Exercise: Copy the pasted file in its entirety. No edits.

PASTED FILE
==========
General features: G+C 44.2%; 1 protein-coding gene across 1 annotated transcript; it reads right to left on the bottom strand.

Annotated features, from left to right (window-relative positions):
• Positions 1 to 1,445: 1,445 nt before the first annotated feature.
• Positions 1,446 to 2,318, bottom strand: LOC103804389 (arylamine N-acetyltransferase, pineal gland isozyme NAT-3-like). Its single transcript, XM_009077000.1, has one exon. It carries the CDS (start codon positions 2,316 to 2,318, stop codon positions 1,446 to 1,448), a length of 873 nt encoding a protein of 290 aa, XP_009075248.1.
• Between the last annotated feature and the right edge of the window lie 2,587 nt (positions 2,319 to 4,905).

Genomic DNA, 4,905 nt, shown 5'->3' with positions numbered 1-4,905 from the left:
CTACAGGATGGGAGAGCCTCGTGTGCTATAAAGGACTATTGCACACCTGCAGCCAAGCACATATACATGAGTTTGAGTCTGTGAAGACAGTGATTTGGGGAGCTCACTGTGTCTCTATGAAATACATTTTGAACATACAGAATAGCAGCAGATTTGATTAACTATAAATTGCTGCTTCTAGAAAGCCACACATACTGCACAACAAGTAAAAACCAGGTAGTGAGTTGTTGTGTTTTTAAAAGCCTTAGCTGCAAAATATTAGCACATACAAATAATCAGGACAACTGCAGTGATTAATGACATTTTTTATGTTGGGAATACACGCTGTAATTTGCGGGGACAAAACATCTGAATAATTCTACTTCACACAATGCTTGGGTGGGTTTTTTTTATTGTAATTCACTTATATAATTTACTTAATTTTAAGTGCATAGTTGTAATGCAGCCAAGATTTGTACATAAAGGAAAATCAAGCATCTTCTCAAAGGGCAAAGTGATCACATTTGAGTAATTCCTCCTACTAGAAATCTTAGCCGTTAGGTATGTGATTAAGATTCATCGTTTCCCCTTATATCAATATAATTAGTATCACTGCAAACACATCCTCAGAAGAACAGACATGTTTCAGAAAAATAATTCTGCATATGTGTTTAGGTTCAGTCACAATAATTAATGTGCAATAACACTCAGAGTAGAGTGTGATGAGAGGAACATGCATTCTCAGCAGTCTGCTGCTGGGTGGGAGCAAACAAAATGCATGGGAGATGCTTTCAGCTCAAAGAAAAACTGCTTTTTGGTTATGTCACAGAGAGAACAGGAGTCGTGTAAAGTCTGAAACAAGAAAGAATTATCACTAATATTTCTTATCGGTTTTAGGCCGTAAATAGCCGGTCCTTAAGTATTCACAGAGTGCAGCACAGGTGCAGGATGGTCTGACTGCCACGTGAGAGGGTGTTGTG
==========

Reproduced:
General features: G+C 44.2%; 1 protein-coding gene across 1 annotated transcript; it reads right to left on the bottom strand.

Annotated features, from left to right (window-relative positions):
• Positions 1 to 1,445: 1,445 nt before the first annotated feature.
• Positions 1,446 to 2,318, bottom strand: LOC103804389 (arylamine N-acetyltransferase, pineal gland isozyme NAT-3-like). Its single transcript, XM_009077000.1, has one exon. It carries the CDS (start codon positions 2,316 to 2,318, stop codon positions 1,446 to 1,448), a length of 873 nt encoding a protein of 290 aa, XP_009075248.1.
• Between the last annotated feature and the right edge of the window lie 2,587 nt (positions 2,319 to 4,905).

Genomic DNA, 4,905 nt, shown 5'->3' with positions numbered 1-4,905 from the left:
CTACAGGATGGGAGAGCCTCGTGTGCTATAAAGGACTATTGCACACCTGCAGCCAAGCACATATACATGAGTTTGAGTCTGTGAAGACAGTGATTTGGGGAGCTCACTGTGTCTCTATGAAATACATTTTGAACATACAGAATAGCAGCAGATTTGATTAACTATAAATTGCTGCTTCTAGAAAGCCACACATACTGCACAACAAGTAAAAACCAGGTAGTGAGTTGTTGTGTTTTTAAAAGCCTTAGCTGCAAAATATTAGCACATACAAATAATCAGGACAACTGCAGTGATTAATGACATTTTTTATGTTGGGAATACACGCTGTAATTTGCGGGGACAAAACATCTGAATAATTCTACTTCACACAATGCTTGGGTGGGTTTTTTTTATTGTAATTCACTTATATAATTTACTTAATTTTAAGTGCATAGTTGTAATGCAGCCAAGATTTGTACATAAAGGAAAATCAAGCATCTTCTCAAAGGGCAAAGTGATCACATTTGAGTAATTCCTCCTACTAGAAATCTTAGCCGTTAGGTATGTGATTAAGATTCATCGTTTCCCCTTATATCAATATAATTAGTATCACTGCAAACACATCCTCAGAAGAACAGACATGTTTCAGAAAAATAATTCTGCATATGTGTTTAGGTTCAGTCACAATAATTAATGTGCAATAACACTCAGAGTAGAGTGTGATGAGAGGAACATGCATTCTCAGCAGTCTGCTGCTGGGTGGGAGCAAACAAAATGCATGGGAGATGCTTTCAGCTCAAAGAAAAACTGCTTTTTGGTTATGTCACAGAGAGAACAGGAGTCGTGTAAAGTCTGAAACAAGAAAGAATTATCACTAATATTTCTTATCGGTTTTAGGCCGTAAATAGCCGGTCCTTAAGTATTCACAGAGTGCAGCACAGGTGCAGGATGGTCTGACTGCCACGTGAGAGGGTGTTGTG